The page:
It was a beautifully sunny day in Jamaica Plain with flowers blooming and trees beginning to show their leaves, a perfect day for walking around Jamaica Pond, but instead, I attended the the monthly Boston Media Makers meeting at Sweet Finnish in Jamaica Plain held the first Sunday of every month. This has become a must-attend event for people interested in the convergence of traditional media and participatory media and attendees include the full spectrum from seasoned professionals to enthusiastic amateurs. It’s also a wonderful opportunity to get a good cup of coffee and have a Pulla. We go around the room and everyone talks for a few minutes about what their working on and/or poses a question to the group. I’ve posted a set of meeting photos on Flickr.
Steve Garfield, the catalyst of these monthy gatherings, showed us Ustream.TV which makes it easy to add streaming media to your own site. He also showed us Yack Pack, a walkie talke widget you can add to any web page for instant voice chat. We webcast the meeting using Ustream and people who were watching could ask questions and make comments via Yack Pack. Only a few years ago this kind of videoconferencing cost thousands of dollars to arrange and we set it up quickly, easily and for free. People like Beth Kanter were able to attend the meeting remotely and chime in, making the meeting even better.
Dean Jansen is working on Make Internet TV, a new site providing a step-by-step guide for shooting, editing, and publishing video online that’s part of the Participatory Culture Foundation initiative. He also talked about a Wiki they are working on that will provide a central resource for media makers, what do you wish you knew before you started? Share your one secret you wish you had, join the community. This is designed to compliment the the centerpiece of their platform, the the Democracy Player. This is a free and open source application for watching internet television that runs under Windows, Macintosh, and Linux; (2) Video Bomb us a web site sharing videos, creating personal video channels, and filtering up the best videos online. They also offer software for publishing channels (RSS feeds) of video from your website and a Channel Guide that comes up when Democracy starts up. The Guide is an open listing of video podcasts and other content available throught the Democracy Player. I wish they would change the name of their player, there’s something, not quite hubris, but something, around naming their media player “Democracy” that does not sit well with me, but I hear they are working on a new name, and I welcome that.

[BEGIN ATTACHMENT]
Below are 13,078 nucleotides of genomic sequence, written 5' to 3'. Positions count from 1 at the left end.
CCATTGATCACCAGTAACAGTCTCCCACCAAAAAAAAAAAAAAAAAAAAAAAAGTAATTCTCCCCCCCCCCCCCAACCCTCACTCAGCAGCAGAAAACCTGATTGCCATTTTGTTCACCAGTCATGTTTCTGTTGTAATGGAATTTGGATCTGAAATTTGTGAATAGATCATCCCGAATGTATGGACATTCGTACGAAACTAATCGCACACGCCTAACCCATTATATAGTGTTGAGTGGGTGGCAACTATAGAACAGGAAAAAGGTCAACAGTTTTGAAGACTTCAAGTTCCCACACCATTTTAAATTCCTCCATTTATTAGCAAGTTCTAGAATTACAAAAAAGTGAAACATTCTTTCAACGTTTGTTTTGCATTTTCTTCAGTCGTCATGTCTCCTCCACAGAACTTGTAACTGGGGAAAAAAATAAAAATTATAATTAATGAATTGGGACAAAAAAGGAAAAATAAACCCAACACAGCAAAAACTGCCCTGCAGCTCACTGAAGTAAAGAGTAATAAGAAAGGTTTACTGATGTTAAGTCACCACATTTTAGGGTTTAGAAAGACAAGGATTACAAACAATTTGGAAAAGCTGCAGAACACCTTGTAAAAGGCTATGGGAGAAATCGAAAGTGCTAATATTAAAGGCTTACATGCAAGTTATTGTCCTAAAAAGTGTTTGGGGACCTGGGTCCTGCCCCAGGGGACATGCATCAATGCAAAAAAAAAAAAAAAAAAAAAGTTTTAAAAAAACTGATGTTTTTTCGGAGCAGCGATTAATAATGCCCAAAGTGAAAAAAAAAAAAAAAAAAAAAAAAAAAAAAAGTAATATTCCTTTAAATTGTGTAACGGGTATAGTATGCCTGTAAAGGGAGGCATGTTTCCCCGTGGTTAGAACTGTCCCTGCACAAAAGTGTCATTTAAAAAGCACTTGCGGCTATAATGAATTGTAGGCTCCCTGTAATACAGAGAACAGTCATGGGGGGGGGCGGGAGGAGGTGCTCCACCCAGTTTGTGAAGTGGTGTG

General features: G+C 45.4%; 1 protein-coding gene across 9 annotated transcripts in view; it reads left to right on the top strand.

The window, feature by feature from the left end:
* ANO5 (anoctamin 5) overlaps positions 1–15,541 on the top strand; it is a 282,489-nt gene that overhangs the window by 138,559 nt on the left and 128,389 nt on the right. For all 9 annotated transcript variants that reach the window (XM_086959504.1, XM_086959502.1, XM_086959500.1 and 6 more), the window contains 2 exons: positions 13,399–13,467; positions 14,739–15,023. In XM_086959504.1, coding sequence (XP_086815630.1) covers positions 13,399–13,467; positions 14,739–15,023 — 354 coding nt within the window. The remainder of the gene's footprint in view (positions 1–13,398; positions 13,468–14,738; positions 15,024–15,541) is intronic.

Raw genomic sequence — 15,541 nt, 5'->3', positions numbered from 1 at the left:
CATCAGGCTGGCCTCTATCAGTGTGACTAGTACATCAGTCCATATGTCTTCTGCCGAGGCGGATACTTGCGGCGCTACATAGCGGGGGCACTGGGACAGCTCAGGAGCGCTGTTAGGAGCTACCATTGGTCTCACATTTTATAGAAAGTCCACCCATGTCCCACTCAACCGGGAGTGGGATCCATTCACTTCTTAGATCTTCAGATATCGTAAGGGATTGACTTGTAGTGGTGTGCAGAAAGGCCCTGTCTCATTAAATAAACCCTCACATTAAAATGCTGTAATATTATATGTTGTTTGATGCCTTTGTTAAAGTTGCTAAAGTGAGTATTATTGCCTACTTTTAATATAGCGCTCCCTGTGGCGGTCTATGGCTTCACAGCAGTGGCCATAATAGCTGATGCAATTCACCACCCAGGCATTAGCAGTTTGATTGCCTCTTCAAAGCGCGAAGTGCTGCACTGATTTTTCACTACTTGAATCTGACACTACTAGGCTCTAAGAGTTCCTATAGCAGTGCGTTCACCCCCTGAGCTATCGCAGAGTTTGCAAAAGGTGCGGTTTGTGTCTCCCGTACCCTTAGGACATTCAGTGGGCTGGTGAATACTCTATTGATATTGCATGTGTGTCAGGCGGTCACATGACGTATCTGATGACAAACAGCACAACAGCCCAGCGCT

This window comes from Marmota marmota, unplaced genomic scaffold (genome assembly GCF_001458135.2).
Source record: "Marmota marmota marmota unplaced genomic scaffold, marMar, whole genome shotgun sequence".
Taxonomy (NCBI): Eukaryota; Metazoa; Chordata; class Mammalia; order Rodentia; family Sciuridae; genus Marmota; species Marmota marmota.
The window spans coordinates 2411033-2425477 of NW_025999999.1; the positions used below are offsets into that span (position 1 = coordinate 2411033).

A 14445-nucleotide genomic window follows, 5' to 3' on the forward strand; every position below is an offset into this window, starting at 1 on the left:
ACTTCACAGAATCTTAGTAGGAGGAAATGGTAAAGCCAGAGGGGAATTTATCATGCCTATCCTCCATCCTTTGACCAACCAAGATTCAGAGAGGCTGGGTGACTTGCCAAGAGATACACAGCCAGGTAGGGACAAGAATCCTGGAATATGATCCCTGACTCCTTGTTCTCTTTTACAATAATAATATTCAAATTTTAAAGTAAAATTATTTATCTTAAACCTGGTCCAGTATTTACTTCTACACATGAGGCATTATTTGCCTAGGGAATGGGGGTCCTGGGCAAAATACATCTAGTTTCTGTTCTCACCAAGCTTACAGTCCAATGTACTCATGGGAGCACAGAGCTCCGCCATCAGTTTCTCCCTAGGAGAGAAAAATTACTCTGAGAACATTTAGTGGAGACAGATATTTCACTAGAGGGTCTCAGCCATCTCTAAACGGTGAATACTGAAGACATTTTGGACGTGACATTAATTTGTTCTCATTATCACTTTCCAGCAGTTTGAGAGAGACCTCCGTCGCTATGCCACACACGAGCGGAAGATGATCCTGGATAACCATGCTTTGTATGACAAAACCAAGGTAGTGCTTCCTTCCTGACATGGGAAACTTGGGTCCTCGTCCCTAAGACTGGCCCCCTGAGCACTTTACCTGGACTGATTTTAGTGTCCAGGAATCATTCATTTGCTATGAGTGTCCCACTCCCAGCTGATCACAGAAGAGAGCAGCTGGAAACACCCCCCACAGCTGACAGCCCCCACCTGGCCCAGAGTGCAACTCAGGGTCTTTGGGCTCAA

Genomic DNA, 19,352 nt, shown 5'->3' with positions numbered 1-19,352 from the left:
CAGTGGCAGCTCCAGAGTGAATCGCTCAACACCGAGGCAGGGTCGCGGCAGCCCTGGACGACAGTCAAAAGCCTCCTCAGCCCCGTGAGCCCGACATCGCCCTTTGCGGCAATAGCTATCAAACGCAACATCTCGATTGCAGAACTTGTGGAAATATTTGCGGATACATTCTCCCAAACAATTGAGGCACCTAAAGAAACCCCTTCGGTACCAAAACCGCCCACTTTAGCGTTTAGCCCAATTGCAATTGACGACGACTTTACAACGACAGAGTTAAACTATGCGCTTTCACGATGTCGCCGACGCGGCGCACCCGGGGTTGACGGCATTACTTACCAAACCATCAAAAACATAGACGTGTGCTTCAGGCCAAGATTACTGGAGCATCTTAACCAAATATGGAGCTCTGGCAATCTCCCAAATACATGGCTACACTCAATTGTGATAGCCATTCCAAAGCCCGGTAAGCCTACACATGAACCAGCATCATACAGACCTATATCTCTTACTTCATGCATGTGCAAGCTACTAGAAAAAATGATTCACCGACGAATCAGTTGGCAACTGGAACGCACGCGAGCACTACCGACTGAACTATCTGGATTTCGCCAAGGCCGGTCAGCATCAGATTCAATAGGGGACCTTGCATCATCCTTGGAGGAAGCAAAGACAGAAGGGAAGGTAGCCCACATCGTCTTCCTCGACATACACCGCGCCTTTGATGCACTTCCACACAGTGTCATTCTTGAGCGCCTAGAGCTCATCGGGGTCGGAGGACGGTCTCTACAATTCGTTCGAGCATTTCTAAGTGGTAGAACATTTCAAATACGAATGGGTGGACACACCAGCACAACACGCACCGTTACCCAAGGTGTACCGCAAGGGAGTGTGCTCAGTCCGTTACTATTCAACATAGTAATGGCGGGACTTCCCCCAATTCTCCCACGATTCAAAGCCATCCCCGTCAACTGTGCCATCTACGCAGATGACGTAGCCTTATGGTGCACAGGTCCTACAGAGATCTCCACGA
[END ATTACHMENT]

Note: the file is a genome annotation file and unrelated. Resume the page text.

Michael Ball, an audio podcaster, does Marry in Massachusetts, Left Ahead and Harrumph!, he shared the insight with us that he has found that when doing his audio podcast, it’s better to have an expert guest rather that just rambling.
Jason spoke about the Alliance for Climate Protection, an organization with the mission to persuade Americans and people around the world of the importance and urgency of adopting and implementing effective solutions for the climate crisis.
I suggested that everyone interested in filmmaking and how filmmaking is changing in the context of new networking, imaging, and distribution technologies should plan to attend the Making Media Now: Filmmaking in Transition conference to be held on June 1st, 2007 from 9:30 am to 6:30 pm at the Photonics Center at Boston, University. The event is being organized by Filmmakers Collaborative. This day-long conference will include master classes, seminars, panel discussions with experts in the field, a plenary session, networking opportunities, a box lunch and refreshments, all focused on the opportunities that new and emerging digital technologies create for media makers.